AES Semigas


29 March 2021

FBH presenting UV LEDs developments at ICULTA

Ferdinand-Braun-Institut, Leibniz-Institut für Höchstfrequenztechnik (FBH) of Berlin, Germany is presenting current developments and results at the ‘International Conference on UV LED Technologies & Applications (ICULTA 2021, being held virtually on 19-20 April).

FBH is participating with an invited talk ‘Understanding the degradation mechanisms of UVB and UVC LEDs to improve their reliability’ by Johannes Glaab, plus showcases presenting its portfolio at the accompanying exhibition. The range extends from customized LEDs to ready-to-use prototypes that can be used for applications like surface disinfection. In particular, FBH reports important progress in the reliability of UVB and UVC LEDs.

Improved reliability of UVB and UVC LEDs

Up to now, the lifetime of state-of-the-art UVB and UVC LEDs has been limited to several thousand hours. At ICULTA, FBH is presenting a new understanding of the degradation processes of UV LEDs. The degradation behavior was analyzed under various operating conditions, for different LED designs and material compositions. Based on the knowledge gained, FBH has derived a model for the physical degradation processes of UV LEDs.

In collaboration with TU Berlin, FBH has increased the lifetime of UVB LEDs and certain UVC LEDs to more than 10,000 hours – a key milestone for ensuring that the devices can be used in future commercial products. Together with its partner, FBH offers customized UV LEDs with specific wavelengths in the UVB and UVC spectral range. The portfolio also comprises customized packages that, for example, have monolithically integrated ESD protection or are equipped with micro-optics to adjust the emission angle.

UV LED emitters to fight pathogens – from surfaces to human skin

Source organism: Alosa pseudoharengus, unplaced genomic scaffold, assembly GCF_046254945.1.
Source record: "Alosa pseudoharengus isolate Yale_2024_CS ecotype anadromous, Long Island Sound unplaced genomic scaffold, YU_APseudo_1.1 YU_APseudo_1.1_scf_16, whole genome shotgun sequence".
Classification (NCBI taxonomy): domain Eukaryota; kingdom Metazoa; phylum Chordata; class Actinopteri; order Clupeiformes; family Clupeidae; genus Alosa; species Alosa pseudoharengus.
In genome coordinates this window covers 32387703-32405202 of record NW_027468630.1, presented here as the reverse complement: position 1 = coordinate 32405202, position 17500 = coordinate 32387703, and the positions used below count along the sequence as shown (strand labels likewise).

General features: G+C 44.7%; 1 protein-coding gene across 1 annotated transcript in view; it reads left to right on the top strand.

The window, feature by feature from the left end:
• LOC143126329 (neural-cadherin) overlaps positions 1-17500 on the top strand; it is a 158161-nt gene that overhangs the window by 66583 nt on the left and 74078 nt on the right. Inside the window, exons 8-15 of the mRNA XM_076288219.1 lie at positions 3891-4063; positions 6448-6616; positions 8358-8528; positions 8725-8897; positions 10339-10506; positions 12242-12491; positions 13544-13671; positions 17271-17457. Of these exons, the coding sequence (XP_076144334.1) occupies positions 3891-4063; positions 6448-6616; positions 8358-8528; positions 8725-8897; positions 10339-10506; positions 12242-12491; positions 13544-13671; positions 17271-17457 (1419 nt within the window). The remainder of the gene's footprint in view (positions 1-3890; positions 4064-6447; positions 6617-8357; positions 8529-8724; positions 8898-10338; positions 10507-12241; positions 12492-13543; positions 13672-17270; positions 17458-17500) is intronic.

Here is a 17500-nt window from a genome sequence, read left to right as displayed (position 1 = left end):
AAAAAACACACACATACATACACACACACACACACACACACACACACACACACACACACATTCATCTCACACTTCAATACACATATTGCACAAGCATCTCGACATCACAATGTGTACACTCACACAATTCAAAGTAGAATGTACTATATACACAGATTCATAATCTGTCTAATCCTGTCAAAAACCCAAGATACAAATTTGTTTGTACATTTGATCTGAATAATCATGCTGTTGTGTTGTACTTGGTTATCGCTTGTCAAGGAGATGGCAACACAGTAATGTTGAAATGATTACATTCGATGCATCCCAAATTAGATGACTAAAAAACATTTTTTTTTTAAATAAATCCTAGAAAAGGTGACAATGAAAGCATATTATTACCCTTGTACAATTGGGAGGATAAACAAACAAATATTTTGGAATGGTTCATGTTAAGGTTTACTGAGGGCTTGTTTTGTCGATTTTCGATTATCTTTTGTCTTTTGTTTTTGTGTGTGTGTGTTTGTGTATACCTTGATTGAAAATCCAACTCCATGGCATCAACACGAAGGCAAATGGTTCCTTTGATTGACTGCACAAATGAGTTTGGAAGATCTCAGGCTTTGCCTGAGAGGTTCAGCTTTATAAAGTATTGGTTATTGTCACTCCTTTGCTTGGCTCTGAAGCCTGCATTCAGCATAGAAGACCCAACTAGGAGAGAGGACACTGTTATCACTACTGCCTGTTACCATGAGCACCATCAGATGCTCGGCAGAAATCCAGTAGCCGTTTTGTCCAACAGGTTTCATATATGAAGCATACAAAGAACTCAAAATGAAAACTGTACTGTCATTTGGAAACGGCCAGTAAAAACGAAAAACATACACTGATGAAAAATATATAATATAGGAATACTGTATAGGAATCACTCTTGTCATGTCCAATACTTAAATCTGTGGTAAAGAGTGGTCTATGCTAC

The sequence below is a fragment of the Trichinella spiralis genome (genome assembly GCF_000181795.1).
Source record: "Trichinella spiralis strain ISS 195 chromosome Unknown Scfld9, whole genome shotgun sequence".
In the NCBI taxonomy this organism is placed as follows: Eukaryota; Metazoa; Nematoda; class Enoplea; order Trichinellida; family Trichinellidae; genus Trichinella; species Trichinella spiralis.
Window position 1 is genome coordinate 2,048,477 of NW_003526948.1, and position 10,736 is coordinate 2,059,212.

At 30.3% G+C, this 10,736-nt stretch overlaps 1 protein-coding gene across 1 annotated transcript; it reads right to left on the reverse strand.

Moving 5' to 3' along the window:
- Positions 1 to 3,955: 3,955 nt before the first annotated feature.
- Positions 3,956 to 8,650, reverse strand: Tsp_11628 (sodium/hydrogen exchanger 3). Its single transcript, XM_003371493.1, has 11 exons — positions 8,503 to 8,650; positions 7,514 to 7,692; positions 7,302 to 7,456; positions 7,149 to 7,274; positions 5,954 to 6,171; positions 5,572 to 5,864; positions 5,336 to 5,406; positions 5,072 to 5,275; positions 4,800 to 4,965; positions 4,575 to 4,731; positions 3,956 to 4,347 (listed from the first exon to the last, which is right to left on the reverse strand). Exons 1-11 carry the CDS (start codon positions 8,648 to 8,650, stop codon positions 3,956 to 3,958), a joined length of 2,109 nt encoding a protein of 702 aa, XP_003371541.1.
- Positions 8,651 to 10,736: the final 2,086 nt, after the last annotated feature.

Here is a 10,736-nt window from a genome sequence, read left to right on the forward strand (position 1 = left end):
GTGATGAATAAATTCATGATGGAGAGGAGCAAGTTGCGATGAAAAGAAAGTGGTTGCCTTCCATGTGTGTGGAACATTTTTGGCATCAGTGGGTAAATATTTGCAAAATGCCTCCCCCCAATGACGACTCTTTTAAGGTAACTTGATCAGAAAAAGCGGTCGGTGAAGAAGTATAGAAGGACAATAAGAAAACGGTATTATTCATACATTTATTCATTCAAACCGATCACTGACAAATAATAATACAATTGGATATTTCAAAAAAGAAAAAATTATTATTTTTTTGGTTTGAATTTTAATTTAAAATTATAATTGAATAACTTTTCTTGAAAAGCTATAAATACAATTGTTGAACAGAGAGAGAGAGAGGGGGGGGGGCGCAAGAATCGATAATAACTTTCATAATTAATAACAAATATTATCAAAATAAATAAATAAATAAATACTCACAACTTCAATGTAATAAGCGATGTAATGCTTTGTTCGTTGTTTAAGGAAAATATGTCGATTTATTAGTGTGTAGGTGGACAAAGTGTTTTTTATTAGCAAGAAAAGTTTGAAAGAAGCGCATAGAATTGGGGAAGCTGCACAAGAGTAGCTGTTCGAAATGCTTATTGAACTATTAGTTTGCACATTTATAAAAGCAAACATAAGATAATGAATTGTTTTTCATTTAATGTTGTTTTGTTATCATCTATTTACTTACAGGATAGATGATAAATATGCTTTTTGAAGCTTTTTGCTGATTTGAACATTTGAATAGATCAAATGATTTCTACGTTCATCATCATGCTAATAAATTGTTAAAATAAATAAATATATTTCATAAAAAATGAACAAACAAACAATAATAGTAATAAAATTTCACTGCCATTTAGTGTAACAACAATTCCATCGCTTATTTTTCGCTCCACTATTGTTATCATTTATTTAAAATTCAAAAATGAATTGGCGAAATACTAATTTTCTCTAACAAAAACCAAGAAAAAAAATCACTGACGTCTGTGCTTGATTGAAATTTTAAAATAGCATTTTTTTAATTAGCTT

Since UVC light inactivates viruses, bacteria and fungi, FBH is developing the required LEDs jointly with TU Berlin, covering the entire value chain from semiconductor technology to ready-to-use prototypes. With its LEDs emitting in the far-UVC spectral range at 233nm, the partners are world leaders, it is reckoned. Light of this wavelength offers the advantage that it barely penetrates the living layers of the skin, and is therefore suitable for human exposure.

FBH has meanwhile developed and manufactured several UV LED irradiation systems using 233nm LEDs. These are being tested in medical studies at the Charité - Universitätsmedizin Berlin and the Universitätsmedizin Greifswald. An array of 120 LEDs is integrated into each of the systems on an area of 8cm x 8cm. This achieves a maximum irradiance of 0.17mW/cm2 with more than 90% uniformity over an area of 6cm x 6cm.

Prototype UVC LED irradiation system to fight multi-drug-resistant pathogens using 120 LEDs - suitable for application to the skin.

Picture: Prototype UVC LED irradiation system to fight multi-drug-resistant pathogens using 120 LEDs - suitable for application to the skin.

Another prototype using 265nm LEDs was specifically developed to disinfect everyday objects such as mobile phones and reusable masks. The demonstrator comprises 128 LEDs that irradiate the respective object, which lies on a UV-transparent glass pane, from both sides. The average irradiance is more than 1mW/cm2.

See related items:

FBH presents UV LED chip and module developments at ICULTA-2018

Tags: UV LEDs